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Heller's blazingstar (Liatris helleri). NatureServe Global Status: Imperiled (G2). Photo by Gary Peeples, USFWS.

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Redback salamander (Plethodon cinereus). NatureServe Global Status: Secure (G5). Photo by Ben Lowe.

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Photo by Nicolas Raymond.

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Latest From NatureServe

In this insightful episode of Conservation Conversations, Sean is joined by Priya Nanjappa (National Parks Conservation Association). Listen as they discuss the collaborative work between the NPCA and NatureServe to identify important areas for safeguarding biodiversity and providing refuge from climate change.
This new analysis by NatureServe addresses five essential questions about biodiversity–the variety of life on Earth–that need to be answered if we are going to effectively conserve nature: 1) How many species and ecosystems are at risk? 2) Are species and ecosystems adequately protected? 3) What are the major threats to biodiversity? 4) Where is imperiled biodiversity concentrated? 5) Where do we go from here?
Leveraging nearly 50 years of intensive data collection by NatureServe and the NatureServe Network, Biodiversity in Focus: United States Edition reveals an alarming conclusion: 34% of plants and 40% of animals are at risk of extinction, and 41% of ecosystems are at risk of range-wide collapse. The analyses presented in the report inform how to effectively and efficiently use our financial resources to make the best conservation decisions.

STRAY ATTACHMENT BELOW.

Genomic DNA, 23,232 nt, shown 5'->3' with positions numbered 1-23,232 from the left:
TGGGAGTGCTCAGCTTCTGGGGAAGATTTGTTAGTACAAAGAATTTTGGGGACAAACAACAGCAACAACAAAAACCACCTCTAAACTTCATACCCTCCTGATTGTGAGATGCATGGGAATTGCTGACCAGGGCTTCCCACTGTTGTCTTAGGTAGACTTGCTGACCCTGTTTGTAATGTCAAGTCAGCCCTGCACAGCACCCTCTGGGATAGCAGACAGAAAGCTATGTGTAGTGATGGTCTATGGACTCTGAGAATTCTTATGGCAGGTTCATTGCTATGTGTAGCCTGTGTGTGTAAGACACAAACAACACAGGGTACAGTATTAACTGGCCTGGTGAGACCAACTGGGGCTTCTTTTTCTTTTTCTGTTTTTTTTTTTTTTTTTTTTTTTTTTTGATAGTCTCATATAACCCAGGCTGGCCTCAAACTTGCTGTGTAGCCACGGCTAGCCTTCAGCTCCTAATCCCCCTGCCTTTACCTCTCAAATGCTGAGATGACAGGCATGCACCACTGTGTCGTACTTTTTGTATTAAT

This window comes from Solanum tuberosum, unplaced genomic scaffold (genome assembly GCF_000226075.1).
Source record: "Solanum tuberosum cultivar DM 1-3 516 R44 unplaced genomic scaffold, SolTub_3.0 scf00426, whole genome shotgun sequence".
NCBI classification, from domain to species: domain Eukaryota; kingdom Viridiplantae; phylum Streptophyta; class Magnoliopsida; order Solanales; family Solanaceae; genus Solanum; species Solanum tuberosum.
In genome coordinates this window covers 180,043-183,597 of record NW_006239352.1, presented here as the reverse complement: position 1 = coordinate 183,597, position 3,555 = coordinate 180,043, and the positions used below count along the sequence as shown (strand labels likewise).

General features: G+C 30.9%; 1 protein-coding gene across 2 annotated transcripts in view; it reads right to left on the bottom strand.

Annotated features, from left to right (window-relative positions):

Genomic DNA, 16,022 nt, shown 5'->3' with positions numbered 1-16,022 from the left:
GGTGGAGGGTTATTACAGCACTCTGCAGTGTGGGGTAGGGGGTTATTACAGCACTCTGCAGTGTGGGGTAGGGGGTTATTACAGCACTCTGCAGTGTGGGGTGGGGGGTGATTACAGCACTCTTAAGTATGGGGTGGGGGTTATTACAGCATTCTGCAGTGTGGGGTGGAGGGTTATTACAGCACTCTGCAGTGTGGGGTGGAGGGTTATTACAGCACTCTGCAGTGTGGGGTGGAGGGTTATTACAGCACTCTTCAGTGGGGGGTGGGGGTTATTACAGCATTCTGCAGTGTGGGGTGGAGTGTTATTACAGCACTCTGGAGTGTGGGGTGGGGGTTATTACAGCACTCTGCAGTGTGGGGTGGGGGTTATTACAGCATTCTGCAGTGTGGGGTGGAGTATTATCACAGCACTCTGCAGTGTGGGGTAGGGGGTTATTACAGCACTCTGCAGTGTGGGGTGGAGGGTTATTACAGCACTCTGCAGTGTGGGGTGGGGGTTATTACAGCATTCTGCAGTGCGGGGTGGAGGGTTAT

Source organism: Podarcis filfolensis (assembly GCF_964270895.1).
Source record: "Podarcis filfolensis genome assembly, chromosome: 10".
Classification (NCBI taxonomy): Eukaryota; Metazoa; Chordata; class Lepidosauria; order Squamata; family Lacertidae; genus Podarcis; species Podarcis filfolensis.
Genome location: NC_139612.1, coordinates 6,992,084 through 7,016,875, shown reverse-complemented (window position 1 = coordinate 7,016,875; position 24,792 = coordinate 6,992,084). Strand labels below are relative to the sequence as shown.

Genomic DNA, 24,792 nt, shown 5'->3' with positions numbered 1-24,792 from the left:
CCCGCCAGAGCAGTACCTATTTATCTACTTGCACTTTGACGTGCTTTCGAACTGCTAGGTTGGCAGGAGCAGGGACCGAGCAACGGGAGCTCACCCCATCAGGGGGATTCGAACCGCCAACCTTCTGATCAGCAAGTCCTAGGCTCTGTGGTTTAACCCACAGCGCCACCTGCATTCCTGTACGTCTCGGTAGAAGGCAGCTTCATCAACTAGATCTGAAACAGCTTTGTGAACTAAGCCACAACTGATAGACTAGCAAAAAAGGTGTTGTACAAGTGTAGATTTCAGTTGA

This new study, led by Tel Aviv University, reflects on the first comprehensive global assessment for reptiles released just last year by NatureServe, the International Union for Conservation of Nature, and Conservation International. The authors make recommendations for how to move reptile conservation forward. 

Search NatureServe’s authoritative conservation database of comprehensive information on more than 100,000 plants, animals, and ecosystems.

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The connection between biodiversity and public health is more apparent than ever. Reflecting on the countless benefits that healthy ecosystems and rich biodiversity provide us, take action today to protect their future.

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By making an automatic gift each month, our sustaining donors ensure that NatureServe is consistently growing its far-reaching efforts to preserve biodiversity—every day of the year.

Oak - Beech, Heath Forest


Now you can become a biodiversity champion and adopt a native plant or animal. In addition to being recognized on your chosen species' page on NatureServe Explorer, you will be supporting the expert staff at NatureServe who ensure that critical data on the taxonomy, distribution, and conservation status of species and ecosystems are accurate and available to conservation decision-makers.

Chocolate Lily (Fritillaria biflora)

Heritage Circle

When you include NatureServe in your estate plans, you play a key role in ensuring that the plants, animals, and places you care about will be enjoyed by future generations. As part of our Heritage Circle, your investment in NatureServe is an investment in the future of biodiversity.

Planned Giving

Oak - Beech / Heath Forest. Photo by Sam Sheline, NatureServe.
Chocolate Lily (Fritillaria biflora). NatureServe Global Status: Vulnerable (G3). Photo by M.E. Sanseverino.
Great Blue Heron (Ardea herodias). NatureServe Global Status: Secure (G5). Photo by Diana Robinson.

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